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ASH 2023: Updates from the CLL2-BAAG Trial
Posted: Dec 27, 2023
ASH 2023: Updates from the CLL2-BAAG Trial image

CLL expert Dr. Moritz Fürstenau from the University of Cologne in Koeln, Germany shared updates about phase 2 of the CLL2-BAAG trial at the recent ASH conference. In phase 2 of a clinical trial, doctors are reviewing how safe a therapy is and how well it works for patients. The CLL2-BAAG study analyzed a new treatment combination for patients with relapsed/refractory CLL.

The study tested a triplet combination therapy of BTK inhibitor acalabrutinib (Calquence), BCL-2 inhibitor venetoclax (Venclexta), and monoclonal antibody obinutuzumab (Gazyva) over a fixed-duration or defined period of time. The study’s goal was to evaluate minimal residual disease (MRD) following treatment. 

What is MRD and How is it Tested?  

“Minimal residual disease (MRD) in CLL is defined as the number of leukemic cells that can be detected in peripheral blood or bone marrow following treatment. Undetectable MRD (uMRD) is currently defined as the presence of less than 1 CLL cell in 10,000 leukocytes.” (National Library of Medicine). 

MRD testing helps find the smallest number of cancer cells that may remain in a patient's body following treatment, or during remission periods. Its sensitivity is so high that it can identify remaining cancer cells that often go undetected by conventional clinical or laboratory tests. This detection ability helps give healthcare professionals highly accurate insight into the depth of a patient's response to treatment.

The types of MRD testing used in the CLL2-BAAG study were flow cytometry and polymerase chain reaction (PCR). Samples of patients’ blood were used to conduct the MRD testing. The researchers found that PCR detected MRD occurrence first more often than flow cytometry. PCR detected MRD occurrence in samples first 65% of the time whereas flow cytometry detected MRD occurrence first 35% of the time. They also found that PCR testing helped detect relapse earlier than flow cytometry. PCR detected relapse 8 months earlier than flow cytometry. 

More About the Study 

Patients received a combination of the medicines at different intervals during 6 cycles (each cycle was 28 days). Further administration of treatment using a combination of the medicines was given for an additional up to 8 cycles if the CLL persisted and the patient did not achieve uMRD. 

Study Participants 

  • 45 relapsed/refractory CLL patients 
  • 40% of the patients had received a prior BTK inhibitor and/or venetoclax
  • 31.8% of the patient group had del(17p)/TP53 mutation 
  • 75.6% of the patients had unmutated IGHV 

Study Results 

  • 75.6% of patients achieved uMRD after the first 6 cycles and stopped treatment 
  • The remaining patients who did not achieve uMRD after the 6 cycles went on to receive additional treatment cycles. 70% of these patients achieved uMRD at some point during the following 8 treatment cycles
  • 4% of patients still had detectable MRD after 8 cycles of maintenance therapy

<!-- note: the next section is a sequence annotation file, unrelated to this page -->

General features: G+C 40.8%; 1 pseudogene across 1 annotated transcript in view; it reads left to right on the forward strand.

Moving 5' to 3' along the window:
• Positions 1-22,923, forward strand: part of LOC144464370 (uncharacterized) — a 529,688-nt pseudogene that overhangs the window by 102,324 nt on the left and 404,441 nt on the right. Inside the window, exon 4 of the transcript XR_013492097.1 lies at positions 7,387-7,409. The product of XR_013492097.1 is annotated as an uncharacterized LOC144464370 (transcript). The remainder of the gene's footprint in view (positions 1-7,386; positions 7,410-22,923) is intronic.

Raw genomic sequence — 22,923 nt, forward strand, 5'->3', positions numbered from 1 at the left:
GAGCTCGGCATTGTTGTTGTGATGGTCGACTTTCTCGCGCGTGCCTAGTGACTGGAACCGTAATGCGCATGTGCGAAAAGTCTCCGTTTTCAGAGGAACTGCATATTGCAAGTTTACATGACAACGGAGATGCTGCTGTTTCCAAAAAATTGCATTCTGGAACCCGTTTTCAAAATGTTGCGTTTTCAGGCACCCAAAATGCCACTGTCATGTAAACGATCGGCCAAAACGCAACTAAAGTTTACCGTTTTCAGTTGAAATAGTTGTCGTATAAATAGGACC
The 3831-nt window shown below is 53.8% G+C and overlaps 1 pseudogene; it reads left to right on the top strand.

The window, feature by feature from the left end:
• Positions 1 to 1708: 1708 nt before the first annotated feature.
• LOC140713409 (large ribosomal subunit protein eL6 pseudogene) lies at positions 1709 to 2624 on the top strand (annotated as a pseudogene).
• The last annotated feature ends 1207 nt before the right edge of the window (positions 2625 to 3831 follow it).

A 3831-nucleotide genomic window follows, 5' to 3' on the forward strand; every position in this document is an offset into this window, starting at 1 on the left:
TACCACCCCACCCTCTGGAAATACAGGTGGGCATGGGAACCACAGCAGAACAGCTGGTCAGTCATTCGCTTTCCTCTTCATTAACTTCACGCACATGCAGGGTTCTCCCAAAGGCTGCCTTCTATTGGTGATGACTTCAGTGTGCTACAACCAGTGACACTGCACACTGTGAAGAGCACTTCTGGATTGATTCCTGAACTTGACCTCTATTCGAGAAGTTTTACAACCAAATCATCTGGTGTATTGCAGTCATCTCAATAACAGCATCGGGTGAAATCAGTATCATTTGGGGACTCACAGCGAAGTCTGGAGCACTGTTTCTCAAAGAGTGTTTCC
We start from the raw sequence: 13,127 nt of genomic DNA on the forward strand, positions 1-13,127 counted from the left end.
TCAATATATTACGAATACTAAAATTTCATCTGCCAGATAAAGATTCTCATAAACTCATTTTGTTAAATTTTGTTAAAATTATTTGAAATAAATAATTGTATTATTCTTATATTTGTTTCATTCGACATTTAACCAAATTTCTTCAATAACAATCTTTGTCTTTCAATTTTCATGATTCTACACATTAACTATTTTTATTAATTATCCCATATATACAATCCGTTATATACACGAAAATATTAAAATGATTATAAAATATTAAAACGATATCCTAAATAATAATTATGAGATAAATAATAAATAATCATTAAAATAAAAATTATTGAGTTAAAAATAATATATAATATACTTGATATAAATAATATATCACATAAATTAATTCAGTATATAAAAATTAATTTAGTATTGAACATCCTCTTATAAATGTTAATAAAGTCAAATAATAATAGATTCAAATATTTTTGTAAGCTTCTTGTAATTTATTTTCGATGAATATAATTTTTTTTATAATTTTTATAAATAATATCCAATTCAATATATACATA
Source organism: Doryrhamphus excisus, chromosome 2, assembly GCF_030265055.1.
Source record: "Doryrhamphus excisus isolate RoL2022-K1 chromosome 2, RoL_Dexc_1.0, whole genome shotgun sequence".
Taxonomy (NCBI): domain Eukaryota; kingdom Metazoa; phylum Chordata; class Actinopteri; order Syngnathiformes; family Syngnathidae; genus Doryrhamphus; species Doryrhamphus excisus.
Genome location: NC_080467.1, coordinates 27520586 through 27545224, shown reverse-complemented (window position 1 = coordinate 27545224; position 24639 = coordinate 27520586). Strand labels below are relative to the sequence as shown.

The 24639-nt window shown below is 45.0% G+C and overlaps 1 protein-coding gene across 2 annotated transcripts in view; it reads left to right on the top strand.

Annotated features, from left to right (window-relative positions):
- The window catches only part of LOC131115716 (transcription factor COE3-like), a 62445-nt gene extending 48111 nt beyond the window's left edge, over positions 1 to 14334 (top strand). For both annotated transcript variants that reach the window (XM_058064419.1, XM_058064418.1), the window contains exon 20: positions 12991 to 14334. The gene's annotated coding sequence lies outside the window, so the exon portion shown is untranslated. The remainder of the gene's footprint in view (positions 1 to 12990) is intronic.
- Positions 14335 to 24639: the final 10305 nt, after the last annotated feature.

CLL had not progressed (progression-free survival) at the check-in point of 30 months for:

  • 88.2% of the total patient group 
  • 85.7% of patients with del(17p)/TP53 mutation
  • 93.3% of patients that had previously been treated with venetoclax and/or a BTK inhibitor 

Side Effects

Serious side effects that some patients experienced during this treatment included: 

  • COVID-19 (17% patients) 
  • Pneumonias (11% patients) 
  • Infusion-related reactions (11% patients) 
  • Neutropenias (6% patients)
  • Only 4% of the patients stopped treatment because of side effects 

See here for how CLL specialists help manage the side effects of treatment for patients.


The CLL2-BAAG study evaluated treating relapsed/refractory CLL patients with a combination of acalabrutinib, venetoclax, and obinutuzumab over a fixed period of time. Its findings showed promising evidence of an effective treatment combination for high-risk and previously treated CLL patients with manageable side effects. The study showed evidence of a long lasting period of the disease not progressing following treatment. We look forward to continued advancements in the treatment landscape for CLL patients.

Interested in Accelerating Research? Join HealthTree Cure Hub!

Are you interested in accelerating research towards a cure for CLL? We have created a powerful patient data portal named HealthTree Cure Hub for this very purpose. We invite you to join the 12,000-and-counting blood cancer patients who are collaborating with specialists through research surveys and studies in HealthTree Cure Hub. YOU are the key to improving CLL care. We are grateful for your time and support in helping us progress toward a CLL cure. Create your free HealthTree Cure Hub account by visiting the link below!

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The author Megan Heaps

about the author
Megan Heaps

Megan joined HealthTree in 2022. As a writer and the daughter of a blood cancer patient, she is dedicated to helping patients and their caregivers understand the various aspects of their disease. This understanding enables them to better advocate for themselves and improve their treatment outcomes. In her spare time, she enjoys spending time with her family. 

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